We honor the men, and more recently women, who have given their lives in our nation’s wars. In some cases, we can even say, “without hesitation.”
We do not only honor the fallen. We honor all those who have risked their lives in service to their country. Sometimes they have done so valiantly against well-armed foes. Sometimes they have done so less valiantly against ill-equipped and poorly trained young men impressed into unwanted military duty. And, indeed, sometimes they have done so in the perpetration of acts that resulted in the deaths of innocents, the destruction of their property, the maiming of their bodies, the scarring of their minds.
Nevertheless, when someone has served, that service lends them an indisputable aura: “This person is special. They have done something special. They have done something selfless. They have sacrificed.”
Such feelings, such values, seem ancient, if not timeless. The violence in which they have been willing to indulge, the violence to which they have been willing to expose themselves, open themselves, bestows upon them a privilege. This privilege is, on the one hand, bestowed as an expression of gratitude. It says, “Your willingness to risk your life in defense of my life, our way of life, our country, is something to be admired, applauded, and, yes, rewarded.”
But the privilege enjoyed by service men and women also reflects a fear. Its bestowal also says, “Your willingness to enact deliberate violence against others (soldiers, partisans, their supporters, their families, etc.), frightens and intimidates me.”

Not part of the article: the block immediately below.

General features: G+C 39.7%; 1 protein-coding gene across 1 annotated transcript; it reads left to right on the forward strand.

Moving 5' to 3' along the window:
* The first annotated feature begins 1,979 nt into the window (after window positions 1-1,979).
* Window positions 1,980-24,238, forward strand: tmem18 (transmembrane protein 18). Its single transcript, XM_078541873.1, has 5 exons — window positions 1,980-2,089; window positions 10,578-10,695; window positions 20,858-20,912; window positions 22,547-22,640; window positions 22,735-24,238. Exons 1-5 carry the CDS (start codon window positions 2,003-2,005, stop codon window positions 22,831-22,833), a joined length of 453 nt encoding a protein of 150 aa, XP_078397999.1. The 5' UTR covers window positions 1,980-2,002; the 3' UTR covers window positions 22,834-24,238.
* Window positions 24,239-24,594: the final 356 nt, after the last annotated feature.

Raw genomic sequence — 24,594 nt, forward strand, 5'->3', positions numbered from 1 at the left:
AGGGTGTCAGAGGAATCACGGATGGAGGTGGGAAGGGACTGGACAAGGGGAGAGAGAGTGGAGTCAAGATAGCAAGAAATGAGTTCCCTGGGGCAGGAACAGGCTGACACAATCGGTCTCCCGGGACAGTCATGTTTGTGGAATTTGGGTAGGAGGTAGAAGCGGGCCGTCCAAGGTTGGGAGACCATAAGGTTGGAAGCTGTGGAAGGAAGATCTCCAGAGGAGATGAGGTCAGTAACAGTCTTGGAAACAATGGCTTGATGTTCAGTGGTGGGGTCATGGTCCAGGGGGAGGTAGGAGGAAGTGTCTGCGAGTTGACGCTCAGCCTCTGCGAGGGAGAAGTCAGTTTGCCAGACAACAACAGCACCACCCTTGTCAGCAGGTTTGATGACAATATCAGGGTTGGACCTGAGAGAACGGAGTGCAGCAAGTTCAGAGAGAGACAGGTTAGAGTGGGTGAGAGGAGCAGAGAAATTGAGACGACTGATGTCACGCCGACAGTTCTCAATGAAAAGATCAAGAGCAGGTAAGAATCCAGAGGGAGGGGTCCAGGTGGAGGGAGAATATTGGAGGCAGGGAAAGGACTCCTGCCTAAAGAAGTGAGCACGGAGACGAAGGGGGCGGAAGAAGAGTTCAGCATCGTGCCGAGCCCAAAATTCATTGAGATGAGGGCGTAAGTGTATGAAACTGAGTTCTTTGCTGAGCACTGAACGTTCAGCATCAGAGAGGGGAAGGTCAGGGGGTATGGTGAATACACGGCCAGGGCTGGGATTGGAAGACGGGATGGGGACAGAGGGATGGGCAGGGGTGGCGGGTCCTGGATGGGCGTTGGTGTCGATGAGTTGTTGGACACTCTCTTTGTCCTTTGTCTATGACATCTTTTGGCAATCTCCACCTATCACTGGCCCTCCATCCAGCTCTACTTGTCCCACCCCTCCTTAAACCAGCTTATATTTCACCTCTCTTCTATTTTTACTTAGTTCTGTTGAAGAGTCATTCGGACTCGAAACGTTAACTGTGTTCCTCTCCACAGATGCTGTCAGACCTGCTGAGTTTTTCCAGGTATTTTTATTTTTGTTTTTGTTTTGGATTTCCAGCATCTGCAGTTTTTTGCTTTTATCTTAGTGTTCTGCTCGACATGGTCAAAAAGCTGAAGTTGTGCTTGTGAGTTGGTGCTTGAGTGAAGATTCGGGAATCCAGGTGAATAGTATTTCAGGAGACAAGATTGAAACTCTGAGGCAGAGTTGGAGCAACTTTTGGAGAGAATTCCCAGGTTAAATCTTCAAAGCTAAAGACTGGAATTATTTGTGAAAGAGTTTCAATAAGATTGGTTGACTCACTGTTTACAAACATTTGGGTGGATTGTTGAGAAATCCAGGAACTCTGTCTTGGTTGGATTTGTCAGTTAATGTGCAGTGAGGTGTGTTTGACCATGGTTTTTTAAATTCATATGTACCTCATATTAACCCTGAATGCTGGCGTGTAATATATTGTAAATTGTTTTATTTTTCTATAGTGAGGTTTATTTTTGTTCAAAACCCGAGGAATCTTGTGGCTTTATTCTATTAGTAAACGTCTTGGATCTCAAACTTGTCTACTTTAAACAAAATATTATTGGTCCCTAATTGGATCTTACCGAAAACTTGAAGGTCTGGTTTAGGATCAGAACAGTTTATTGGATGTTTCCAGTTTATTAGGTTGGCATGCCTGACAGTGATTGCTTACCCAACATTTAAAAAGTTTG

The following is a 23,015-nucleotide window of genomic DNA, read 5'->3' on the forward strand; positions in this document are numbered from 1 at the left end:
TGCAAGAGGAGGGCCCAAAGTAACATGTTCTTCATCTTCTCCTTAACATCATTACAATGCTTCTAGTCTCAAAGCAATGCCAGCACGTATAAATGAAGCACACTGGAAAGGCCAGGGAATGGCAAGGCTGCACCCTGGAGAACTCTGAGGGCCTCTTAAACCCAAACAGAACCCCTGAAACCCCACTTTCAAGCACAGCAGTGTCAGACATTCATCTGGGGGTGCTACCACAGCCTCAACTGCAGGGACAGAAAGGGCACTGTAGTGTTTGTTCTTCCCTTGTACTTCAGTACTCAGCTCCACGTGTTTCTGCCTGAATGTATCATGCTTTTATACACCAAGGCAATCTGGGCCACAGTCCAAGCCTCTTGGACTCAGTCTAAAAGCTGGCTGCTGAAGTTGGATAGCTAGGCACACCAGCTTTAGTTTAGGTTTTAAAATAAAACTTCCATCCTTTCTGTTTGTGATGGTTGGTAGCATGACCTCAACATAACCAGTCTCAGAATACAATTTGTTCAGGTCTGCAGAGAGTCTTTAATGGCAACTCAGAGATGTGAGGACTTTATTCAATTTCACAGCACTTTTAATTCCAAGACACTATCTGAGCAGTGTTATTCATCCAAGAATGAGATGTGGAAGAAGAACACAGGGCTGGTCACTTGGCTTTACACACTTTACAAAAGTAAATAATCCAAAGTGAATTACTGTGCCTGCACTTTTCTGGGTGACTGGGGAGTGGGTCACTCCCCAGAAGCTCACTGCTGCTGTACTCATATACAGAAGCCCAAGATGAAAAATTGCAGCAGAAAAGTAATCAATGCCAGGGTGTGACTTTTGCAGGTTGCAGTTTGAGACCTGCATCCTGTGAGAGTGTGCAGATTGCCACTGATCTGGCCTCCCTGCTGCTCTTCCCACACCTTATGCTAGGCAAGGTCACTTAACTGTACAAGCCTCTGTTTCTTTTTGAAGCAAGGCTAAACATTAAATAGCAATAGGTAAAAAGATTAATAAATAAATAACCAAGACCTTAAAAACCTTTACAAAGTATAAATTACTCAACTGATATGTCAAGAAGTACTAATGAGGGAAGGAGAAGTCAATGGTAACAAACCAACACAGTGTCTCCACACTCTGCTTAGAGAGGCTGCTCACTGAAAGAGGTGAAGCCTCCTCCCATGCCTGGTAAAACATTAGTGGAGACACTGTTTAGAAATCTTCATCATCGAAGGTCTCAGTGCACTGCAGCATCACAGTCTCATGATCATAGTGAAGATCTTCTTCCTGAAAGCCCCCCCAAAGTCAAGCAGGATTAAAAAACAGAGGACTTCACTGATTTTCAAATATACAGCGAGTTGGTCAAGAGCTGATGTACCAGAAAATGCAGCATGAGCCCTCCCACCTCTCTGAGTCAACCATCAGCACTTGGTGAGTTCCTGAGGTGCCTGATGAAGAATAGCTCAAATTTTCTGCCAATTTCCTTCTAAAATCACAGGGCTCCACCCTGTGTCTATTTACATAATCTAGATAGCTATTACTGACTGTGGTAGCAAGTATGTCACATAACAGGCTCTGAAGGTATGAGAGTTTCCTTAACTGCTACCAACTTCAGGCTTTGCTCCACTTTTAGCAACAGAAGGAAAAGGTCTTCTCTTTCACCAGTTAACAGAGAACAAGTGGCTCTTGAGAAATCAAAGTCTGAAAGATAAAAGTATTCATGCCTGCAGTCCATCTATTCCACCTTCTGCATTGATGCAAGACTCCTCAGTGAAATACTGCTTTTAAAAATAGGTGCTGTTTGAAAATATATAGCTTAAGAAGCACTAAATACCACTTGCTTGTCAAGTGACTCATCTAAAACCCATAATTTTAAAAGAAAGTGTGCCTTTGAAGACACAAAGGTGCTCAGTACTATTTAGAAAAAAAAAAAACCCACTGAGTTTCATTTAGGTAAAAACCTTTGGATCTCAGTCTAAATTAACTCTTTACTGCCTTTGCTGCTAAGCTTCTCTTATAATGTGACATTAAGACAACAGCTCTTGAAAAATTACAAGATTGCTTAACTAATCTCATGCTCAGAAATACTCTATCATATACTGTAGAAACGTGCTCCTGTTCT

Whenever a veteran or an active-duty service man (or woman) asserts their privileged status as a sign of authority or to lend moral weight to their particular viewpoint (which may or may not be shared by others in the service), an unspoken threat echoes along with their words. It says, “I’m a trained killer. I have shown myself willing to kill and indifferent to death. Bear this in mind.”
Which is another way for me to say that, although I opposed the draft and compulsory military service in my youth, the creation of an essentially private army, rather than a public one, means that the privilege of which I speak belongs to an ever smaller subset of society.
Better it would be, in my humble opinion, if such privilege were distributed equally throughout society reflecting a shared burden adopted willing by all citizens. In such a case, actual acts of valor would truly distinguish individuals, rather than the fact of having chosen, for whatever reason, to serve.